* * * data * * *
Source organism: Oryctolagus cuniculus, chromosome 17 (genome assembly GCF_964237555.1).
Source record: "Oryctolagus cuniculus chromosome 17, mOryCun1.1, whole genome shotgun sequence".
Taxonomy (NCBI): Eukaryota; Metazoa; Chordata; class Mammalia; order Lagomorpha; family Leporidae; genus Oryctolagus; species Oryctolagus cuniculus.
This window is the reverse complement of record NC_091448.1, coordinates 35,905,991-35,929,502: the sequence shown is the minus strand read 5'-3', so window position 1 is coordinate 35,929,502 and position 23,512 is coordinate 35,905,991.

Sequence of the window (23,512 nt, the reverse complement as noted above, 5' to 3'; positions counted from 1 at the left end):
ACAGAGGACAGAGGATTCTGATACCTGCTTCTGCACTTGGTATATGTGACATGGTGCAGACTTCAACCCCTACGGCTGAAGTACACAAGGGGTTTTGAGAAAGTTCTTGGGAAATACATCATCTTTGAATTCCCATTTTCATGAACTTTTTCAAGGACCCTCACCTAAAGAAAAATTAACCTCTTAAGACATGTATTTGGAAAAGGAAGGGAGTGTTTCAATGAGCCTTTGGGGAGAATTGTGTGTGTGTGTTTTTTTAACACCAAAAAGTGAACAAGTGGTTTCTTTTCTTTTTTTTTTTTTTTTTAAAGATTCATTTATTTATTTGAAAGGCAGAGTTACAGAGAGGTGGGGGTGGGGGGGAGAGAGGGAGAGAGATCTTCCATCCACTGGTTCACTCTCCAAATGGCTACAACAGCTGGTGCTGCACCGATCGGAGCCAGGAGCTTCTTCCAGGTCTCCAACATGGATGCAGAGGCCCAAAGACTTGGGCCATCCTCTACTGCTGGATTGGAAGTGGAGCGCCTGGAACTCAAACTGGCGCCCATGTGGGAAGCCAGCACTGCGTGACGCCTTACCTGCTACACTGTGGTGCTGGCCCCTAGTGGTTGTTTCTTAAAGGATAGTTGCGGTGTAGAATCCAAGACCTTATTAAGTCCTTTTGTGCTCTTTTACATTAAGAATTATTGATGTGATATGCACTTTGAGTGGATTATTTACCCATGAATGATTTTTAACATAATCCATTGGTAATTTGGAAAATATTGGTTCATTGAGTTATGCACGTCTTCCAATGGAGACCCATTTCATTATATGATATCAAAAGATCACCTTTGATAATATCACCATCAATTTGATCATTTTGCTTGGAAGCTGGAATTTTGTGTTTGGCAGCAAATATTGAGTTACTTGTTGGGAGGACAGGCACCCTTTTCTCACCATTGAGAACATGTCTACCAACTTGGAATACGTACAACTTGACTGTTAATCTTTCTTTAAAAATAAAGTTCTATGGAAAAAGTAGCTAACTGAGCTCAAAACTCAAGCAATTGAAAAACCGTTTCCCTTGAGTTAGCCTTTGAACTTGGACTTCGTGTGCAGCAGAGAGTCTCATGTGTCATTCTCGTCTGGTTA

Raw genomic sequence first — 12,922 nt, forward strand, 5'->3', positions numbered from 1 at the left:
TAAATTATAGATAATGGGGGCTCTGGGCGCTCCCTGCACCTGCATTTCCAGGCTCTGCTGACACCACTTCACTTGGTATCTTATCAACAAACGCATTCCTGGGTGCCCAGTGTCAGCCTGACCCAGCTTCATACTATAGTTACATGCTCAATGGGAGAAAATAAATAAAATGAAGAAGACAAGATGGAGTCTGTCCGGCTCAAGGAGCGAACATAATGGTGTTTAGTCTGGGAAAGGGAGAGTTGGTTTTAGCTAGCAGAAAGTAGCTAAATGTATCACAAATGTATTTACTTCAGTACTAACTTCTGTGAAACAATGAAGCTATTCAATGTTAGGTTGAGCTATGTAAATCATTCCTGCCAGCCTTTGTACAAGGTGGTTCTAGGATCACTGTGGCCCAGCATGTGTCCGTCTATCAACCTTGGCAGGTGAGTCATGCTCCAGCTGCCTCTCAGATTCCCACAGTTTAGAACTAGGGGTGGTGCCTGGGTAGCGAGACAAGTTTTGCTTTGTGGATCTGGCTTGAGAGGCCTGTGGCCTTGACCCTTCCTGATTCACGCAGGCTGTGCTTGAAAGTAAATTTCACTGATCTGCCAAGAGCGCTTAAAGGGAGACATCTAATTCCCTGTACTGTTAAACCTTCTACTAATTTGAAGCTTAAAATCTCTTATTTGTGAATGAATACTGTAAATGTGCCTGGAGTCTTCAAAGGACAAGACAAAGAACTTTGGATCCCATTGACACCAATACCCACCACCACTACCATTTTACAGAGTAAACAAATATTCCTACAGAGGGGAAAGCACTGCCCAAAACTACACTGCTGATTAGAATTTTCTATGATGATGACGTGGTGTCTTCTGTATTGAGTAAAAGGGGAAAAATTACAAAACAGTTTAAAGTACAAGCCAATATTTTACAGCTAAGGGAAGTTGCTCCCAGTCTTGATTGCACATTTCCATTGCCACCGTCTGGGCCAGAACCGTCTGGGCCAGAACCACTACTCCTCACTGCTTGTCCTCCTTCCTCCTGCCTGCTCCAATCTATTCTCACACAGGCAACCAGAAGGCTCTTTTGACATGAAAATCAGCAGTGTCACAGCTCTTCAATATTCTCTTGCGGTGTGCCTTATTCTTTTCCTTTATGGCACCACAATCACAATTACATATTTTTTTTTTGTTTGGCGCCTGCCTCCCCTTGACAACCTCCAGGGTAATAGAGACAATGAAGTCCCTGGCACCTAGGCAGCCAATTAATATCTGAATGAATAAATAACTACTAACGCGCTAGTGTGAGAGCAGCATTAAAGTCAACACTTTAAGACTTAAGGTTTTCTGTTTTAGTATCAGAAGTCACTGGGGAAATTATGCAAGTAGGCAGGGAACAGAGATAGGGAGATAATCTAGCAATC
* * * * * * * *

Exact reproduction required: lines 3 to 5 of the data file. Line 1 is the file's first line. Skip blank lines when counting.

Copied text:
Taxonomy (NCBI): Eukaryota; Metazoa; Chordata; class Mammalia; order Lagomorpha; family Leporidae; genus Oryctolagus; species Oryctolagus cuniculus.
This window is the reverse complement of record NC_091448.1, coordinates 35,905,991-35,929,502: the sequence shown is the minus strand read 5'-3', so window position 1 is coordinate 35,929,502 and position 23,512 is coordinate 35,905,991.

Sequence of the window (23,512 nt, the reverse complement as noted above, 5' to 3'; positions counted from 1 at the left end):